Third: the media practitioner can take refuge in the fact that there are limited privacy rights (a) for “public figures”; and (b) in public places.

Public figures include the usual culprits: public officials and celebrities, and those who had “sought publicity and consented to it”. But the definition also includes those who have become “unwilling” public figures because of some circumstance or event, like crime or accident victims. As a general rule, these famous – or notorious – individuals do not have a privacy right in so far as those facts which made them a “public figure” are concerned.

Similarly, people in public places have a limited “right to privacy.” A person in a public place which can be viewed or accessed by other members of the public does not have a “reasonable expectation of privacy” there. Anything with a news or human interest value done in a public place, therefore, generally becomes a legitimate matter of public interest subject to coverage.

Finally, remember that privacy law is a dynamic, and – in the Philippines – largely unexplored field of legal practice. While American jurisprudence remains persuasive in the absence of Philippine cases and principles, Philippine courts will no doubt apply Philippine cultural practices, and Filipino social values, in determining whether damages are due for an invasion of privacy. Obviously, this can work against a Philippine media defendant, given that our need to “save face” and the Filipino sense of “hiya” are more stringent than American conceptions of privacy.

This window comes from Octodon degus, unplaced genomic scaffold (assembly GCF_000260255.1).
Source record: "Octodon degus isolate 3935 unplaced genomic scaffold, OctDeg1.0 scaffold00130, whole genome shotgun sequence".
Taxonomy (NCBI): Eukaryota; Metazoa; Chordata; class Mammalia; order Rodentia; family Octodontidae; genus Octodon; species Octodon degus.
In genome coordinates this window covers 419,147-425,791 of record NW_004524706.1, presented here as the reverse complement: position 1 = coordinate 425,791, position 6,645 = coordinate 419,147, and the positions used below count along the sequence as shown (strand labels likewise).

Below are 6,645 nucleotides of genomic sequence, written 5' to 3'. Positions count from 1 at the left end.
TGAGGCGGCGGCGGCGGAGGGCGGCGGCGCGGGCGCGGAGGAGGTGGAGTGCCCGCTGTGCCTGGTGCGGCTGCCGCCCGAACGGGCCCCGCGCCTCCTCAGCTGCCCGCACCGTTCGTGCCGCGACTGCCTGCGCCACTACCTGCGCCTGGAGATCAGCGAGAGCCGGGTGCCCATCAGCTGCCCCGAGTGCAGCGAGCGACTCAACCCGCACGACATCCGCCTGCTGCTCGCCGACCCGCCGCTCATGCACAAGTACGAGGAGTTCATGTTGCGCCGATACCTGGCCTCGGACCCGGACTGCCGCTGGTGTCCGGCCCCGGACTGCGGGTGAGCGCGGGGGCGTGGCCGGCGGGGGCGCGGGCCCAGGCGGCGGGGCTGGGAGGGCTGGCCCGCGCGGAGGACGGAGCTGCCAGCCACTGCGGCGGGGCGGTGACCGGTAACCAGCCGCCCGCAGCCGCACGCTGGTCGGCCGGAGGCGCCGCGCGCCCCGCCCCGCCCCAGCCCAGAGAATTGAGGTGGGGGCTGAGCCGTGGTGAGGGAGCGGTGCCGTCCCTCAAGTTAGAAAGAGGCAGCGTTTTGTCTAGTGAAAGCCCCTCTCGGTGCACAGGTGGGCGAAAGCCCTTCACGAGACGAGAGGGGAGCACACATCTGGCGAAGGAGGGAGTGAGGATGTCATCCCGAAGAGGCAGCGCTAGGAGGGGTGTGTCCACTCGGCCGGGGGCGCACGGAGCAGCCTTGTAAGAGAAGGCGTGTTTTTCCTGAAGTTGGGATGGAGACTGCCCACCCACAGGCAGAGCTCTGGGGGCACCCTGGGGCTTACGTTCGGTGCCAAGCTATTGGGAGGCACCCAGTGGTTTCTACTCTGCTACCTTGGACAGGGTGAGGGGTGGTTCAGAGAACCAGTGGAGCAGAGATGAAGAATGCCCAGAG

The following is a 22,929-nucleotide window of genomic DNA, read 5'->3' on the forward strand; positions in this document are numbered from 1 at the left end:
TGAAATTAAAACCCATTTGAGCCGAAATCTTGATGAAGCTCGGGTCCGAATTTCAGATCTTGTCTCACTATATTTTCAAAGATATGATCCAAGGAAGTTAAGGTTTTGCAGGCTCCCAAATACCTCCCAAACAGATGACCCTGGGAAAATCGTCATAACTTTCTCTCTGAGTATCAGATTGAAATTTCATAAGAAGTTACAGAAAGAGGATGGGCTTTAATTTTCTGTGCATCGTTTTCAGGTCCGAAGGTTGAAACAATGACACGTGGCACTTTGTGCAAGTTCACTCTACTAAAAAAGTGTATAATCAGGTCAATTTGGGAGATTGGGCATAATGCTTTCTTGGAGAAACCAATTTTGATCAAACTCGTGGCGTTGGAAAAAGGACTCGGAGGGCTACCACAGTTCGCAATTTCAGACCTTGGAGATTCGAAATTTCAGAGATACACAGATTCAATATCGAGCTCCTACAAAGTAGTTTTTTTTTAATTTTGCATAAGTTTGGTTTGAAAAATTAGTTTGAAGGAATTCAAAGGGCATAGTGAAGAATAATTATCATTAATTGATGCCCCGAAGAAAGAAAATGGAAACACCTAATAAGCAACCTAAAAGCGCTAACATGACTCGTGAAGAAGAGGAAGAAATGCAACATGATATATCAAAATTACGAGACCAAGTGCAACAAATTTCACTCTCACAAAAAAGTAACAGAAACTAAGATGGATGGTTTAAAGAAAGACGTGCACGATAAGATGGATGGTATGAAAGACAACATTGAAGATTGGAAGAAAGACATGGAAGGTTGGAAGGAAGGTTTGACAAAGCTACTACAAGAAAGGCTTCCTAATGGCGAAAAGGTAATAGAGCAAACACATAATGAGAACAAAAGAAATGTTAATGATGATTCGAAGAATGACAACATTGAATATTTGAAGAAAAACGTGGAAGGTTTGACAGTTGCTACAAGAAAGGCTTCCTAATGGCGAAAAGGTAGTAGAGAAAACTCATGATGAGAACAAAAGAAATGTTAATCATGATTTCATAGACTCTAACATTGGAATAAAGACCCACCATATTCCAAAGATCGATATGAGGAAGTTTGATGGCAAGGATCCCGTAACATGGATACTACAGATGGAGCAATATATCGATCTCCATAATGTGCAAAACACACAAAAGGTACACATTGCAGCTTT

All told, there are compelling arguments for both sides of the privacy debate. But unlike disputes involving free speech, this conflict pits the media not against the state but against individuals. Where then, to look for better guidance in controversial situations involving these two preferred rights?

The best answer may not be legal, but rather ethical: the Journalist’s Code of Ethics provides useful guidelines for the treatment of private individuals and private facts. In many situations, the ethical solution will likely coincide with the legal one. When in doubt, then, “decency should be my watch word.” After all, what better than decency to avert an “unwanted gaze?”